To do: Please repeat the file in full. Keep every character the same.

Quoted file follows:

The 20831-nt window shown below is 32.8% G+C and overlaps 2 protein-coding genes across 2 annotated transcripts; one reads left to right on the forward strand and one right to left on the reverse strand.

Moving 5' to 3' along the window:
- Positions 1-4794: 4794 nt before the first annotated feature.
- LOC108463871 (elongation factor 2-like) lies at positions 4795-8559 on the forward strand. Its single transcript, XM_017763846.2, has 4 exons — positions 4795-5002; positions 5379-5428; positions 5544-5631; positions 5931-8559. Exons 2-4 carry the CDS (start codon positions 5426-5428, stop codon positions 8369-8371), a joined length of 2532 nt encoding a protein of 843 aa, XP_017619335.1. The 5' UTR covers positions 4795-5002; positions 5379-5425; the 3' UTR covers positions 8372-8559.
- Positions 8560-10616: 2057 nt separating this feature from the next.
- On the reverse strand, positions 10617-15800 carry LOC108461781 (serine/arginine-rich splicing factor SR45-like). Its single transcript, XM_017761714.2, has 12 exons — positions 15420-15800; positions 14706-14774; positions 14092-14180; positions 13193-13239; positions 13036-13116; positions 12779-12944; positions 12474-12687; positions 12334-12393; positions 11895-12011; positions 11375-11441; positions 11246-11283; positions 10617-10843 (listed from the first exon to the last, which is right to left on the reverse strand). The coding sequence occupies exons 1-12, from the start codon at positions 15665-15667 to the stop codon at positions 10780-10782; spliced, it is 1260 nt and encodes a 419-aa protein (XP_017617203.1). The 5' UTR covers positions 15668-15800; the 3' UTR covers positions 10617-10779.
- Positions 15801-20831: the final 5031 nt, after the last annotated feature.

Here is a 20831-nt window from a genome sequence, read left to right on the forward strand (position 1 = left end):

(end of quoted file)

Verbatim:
The 20831-nt window shown below is 32.8% G+C and overlaps 2 protein-coding genes across 2 annotated transcripts; one reads left to right on the forward strand and one right to left on the reverse strand.

Moving 5' to 3' along the window:
- Positions 1-4794: 4794 nt before the first annotated feature.
- LOC108463871 (elongation factor 2-like) lies at positions 4795-8559 on the forward strand. Its single transcript, XM_017763846.2, has 4 exons — positions 4795-5002; positions 5379-5428; positions 5544-5631; positions 5931-8559. Exons 2-4 carry the CDS (start codon positions 5426-5428, stop codon positions 8369-8371), a joined length of 2532 nt encoding a protein of 843 aa, XP_017619335.1. The 5' UTR covers positions 4795-5002; positions 5379-5425; the 3' UTR covers positions 8372-8559.
- Positions 8560-10616: 2057 nt separating this feature from the next.
- On the reverse strand, positions 10617-15800 carry LOC108461781 (serine/arginine-rich splicing factor SR45-like). Its single transcript, XM_017761714.2, has 12 exons — positions 15420-15800; positions 14706-14774; positions 14092-14180; positions 13193-13239; positions 13036-13116; positions 12779-12944; positions 12474-12687; positions 12334-12393; positions 11895-12011; positions 11375-11441; positions 11246-11283; positions 10617-10843 (listed from the first exon to the last, which is right to left on the reverse strand). The coding sequence occupies exons 1-12, from the start codon at positions 15665-15667 to the stop codon at positions 10780-10782; spliced, it is 1260 nt and encodes a 419-aa protein (XP_017617203.1). The 5' UTR covers positions 15668-15800; the 3' UTR covers positions 10617-10779.
- Positions 15801-20831: the final 5031 nt, after the last annotated feature.

Here is a 20831-nt window from a genome sequence, read left to right on the forward strand (position 1 = left end):